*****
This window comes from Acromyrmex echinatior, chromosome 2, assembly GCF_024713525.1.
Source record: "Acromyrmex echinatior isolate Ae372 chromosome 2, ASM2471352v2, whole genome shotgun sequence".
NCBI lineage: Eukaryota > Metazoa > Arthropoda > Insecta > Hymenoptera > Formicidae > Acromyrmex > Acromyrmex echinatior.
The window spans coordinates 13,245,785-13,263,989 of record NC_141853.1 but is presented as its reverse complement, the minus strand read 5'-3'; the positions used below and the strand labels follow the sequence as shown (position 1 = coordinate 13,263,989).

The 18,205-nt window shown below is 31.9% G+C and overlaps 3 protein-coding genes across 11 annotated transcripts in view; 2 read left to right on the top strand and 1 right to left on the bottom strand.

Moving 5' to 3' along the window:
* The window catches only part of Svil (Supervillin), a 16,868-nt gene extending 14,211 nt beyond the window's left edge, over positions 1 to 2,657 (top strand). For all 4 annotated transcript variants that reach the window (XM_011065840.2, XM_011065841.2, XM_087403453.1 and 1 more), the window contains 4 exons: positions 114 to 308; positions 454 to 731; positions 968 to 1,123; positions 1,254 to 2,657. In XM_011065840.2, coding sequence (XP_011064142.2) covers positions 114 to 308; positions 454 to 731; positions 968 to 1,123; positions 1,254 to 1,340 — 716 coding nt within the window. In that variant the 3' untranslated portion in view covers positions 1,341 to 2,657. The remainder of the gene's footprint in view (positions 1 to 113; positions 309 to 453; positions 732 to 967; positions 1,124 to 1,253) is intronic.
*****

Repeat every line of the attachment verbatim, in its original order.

This window comes from Acromyrmex echinatior, chromosome 2, assembly GCF_024713525.1.
Source record: "Acromyrmex echinatior isolate Ae372 chromosome 2, ASM2471352v2, whole genome shotgun sequence".
NCBI lineage: Eukaryota > Metazoa > Arthropoda > Insecta > Hymenoptera > Formicidae > Acromyrmex > Acromyrmex echinatior.
The window spans coordinates 13,245,785-13,263,989 of record NC_141853.1 but is presented as its reverse complement, the minus strand read 5'-3'; the positions used below and the strand labels follow the sequence as shown (position 1 = coordinate 13,263,989).

The 18,205-nt window shown below is 31.9% G+C and overlaps 3 protein-coding genes across 11 annotated transcripts in view; 2 read left to right on the top strand and 1 right to left on the bottom strand.

Moving 5' to 3' along the window:
* The window catches only part of Svil (Supervillin), a 16,868-nt gene extending 14,211 nt beyond the window's left edge, over positions 1 to 2,657 (top strand). For all 4 annotated transcript variants that reach the window (XM_011065840.2, XM_011065841.2, XM_087403453.1 and 1 more), the window contains 4 exons: positions 114 to 308; positions 454 to 731; positions 968 to 1,123; positions 1,254 to 2,657. In XM_011065840.2, coding sequence (XP_011064142.2) covers positions 114 to 308; positions 454 to 731; positions 968 to 1,123; positions 1,254 to 1,340 — 716 coding nt within the window. In that variant the 3' untranslated portion in view covers positions 1,341 to 2,657. The remainder of the gene's footprint in view (positions 1 to 113; positions 309 to 453; positions 732 to 967; positions 1,124 to 1,253) is intronic.